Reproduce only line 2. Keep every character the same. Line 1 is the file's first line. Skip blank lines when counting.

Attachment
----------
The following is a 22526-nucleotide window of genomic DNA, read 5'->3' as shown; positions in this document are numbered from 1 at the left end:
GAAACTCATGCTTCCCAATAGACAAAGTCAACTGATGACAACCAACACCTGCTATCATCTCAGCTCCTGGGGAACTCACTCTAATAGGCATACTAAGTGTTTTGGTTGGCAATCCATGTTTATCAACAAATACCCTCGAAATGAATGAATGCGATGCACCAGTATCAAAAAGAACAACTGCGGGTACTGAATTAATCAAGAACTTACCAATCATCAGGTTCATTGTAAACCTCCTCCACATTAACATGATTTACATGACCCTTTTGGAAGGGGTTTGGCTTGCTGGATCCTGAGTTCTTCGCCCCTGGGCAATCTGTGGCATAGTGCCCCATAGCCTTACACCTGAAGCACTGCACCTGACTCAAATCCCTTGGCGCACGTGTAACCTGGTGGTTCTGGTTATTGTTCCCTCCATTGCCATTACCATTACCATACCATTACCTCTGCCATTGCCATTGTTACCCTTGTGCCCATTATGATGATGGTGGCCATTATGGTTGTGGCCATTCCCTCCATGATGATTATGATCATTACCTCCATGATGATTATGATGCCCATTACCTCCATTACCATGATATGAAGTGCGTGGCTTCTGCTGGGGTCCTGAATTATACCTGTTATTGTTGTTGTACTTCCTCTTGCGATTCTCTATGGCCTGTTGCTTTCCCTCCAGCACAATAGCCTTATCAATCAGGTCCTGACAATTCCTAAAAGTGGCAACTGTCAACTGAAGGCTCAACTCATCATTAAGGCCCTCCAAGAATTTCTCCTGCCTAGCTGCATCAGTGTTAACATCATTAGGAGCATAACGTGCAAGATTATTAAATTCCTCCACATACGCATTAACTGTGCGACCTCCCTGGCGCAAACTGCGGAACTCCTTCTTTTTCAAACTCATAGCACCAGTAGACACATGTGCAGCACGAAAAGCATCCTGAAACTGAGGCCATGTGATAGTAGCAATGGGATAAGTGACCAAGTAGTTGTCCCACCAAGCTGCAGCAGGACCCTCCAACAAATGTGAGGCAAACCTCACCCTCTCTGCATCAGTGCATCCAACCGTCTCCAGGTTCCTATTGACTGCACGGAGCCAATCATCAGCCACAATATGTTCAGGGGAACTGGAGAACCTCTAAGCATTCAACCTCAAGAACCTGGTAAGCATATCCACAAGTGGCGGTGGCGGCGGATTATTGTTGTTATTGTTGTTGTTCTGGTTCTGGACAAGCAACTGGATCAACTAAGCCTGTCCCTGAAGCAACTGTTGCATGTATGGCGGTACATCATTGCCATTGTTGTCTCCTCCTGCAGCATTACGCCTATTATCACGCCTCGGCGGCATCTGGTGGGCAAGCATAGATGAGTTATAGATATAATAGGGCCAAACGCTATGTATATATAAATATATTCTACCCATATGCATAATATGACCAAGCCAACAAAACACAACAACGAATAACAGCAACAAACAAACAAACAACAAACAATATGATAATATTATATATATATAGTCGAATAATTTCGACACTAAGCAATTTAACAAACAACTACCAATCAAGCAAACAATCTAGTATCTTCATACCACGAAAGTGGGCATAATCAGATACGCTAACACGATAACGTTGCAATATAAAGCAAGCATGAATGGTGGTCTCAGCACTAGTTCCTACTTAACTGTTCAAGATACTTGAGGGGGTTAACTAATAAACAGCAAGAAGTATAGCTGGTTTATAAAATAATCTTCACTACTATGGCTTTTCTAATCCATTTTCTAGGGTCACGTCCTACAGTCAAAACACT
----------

GAAACTCATGCTTCCCAATAGACAAAGTCAACTGATGACAACCAACACCTGCTATCATCTCAGCTCCTGGGGAACTCACTCTAATAGGCATACTAAGTGTTTTGGTTGGCAATCCATGTTTATCAACAAATACCCTCGAAATGAATGAATGCGATGCACCAGTATCAAAAAGAACAACTGCGGGTACTGAATTAATCAAGAACTTACCAATCATCAGGTTCATTGTAAACCTCCTCCACATTAACATGATTTACATGACCCTTTTGGAAGGGGTTTGGCTTGCTGGATCCTGAGTTCTTCGCCCCTGGGCAATCTGTGGCATAGTGCCCCATAGCCTTACACCTGAAGCACTGCACCTGACTCAAATCCCTTGGCGCACGTGTAACCTGGTGGTTCTGGTTATTGTTCCCTCCATTGCCATTACCATTACCATACCATTACCTCTGCCATTGCCATTGTTACCCTTGTGCCCATTATGATGATGGTGGCCATTATGGTTGTGGCCATTCCCTCCATGATGATTATGATCATTACCTCCATGATGATTATGATGCCCATTACCTCCATTACCATGATATGAAGTGCGTGGCTTCTGCTGGGGTCCTGAATTATACCTGTTATTGTTGTTGTACTTCCTCTTGCGATTCTCTATGGCCTGTTGCTTTCCCTCCAGCACAATAGCCTTATCAATCAGGTCCTGACAATTCCTAAAAGTGGCAACTGTCAACTGAAGGCTCAACTCATCATTAAGGCCCTCCAAGAATTTCTCCTGCCTAGCTGCATCAGTGTTAACATCATTAGGAGCATAACGTGCAAGATTATTAAATTCCTCCACATACGCATTAACTGTGCGACCTCCCTGGCGCAAACTGCGGAACTCCTTCTTTTTCAAACTCATAGCACCAGTAGACACATGTGCAGCACGAAAAGCATCCTGAAACTGAGGCCATGTGATAGTAGCAATGGGATAAGTGACCAAGTAGTTGTCCCACCAAGCTGCAGCAGGACCCTCCAACAAATGTGAGGCAAACCTCACCCTCTCTGCATCAGTGCATCCAACCGTCTCCAGGTTCCTATTGACTGCACGGAGCCAATCATCAGCCACAATATGTTCAGGGGAACTGGAGAACCTCTAAGCATTCAACCTCAAGAACCTGGTAAGCATATCCACAAGTGGCGGTGGCGGCGGATTATTGTTGTTATTGTTGTTGTTCTGGTTCTGGACAAGCAACTGGATCAACTAAGCCTGTCCCTGAAGCAACTGTTGCATGTATGGCGGTACATCATTGCCATTGTTGTCTCCTCCTGCAGCATTACGCCTATTATCACGCCTCGGCGGCATCTGGTGGGCAAGCATAGATGAGTTATAGATATAATAGGGCCAAACGCTATGTATATATAAATATATTCTACCCATATGCATAATATGACCAAGCCAACAAAACACAACAACGAATAACAGCAACAAACAAACAAACAACAAACAATATGATAATATTATATATATATAGTCGAATAATTTCGACACTAAGCAATTTAACAAACAACTACCAATCAAGCAAACAATCTAGTATCTTCATACCACGAAAGTGGGCATAATCAGATACGCTAACACGATAACGTTGCAATATAAAGCAAGCATGAATGGTGGTCTCAGCACTAGTTCCTACTTAACTGTTCAAGATACTTGAGGGGGTTAACTAATAAACAGCAAGAAGTATAGCTGGTTTATAAAATAATCTTCACTACTATGGCTTTTCTAATCCATTTTCTAGGGTCACGTCCTACAGTCAAAACACT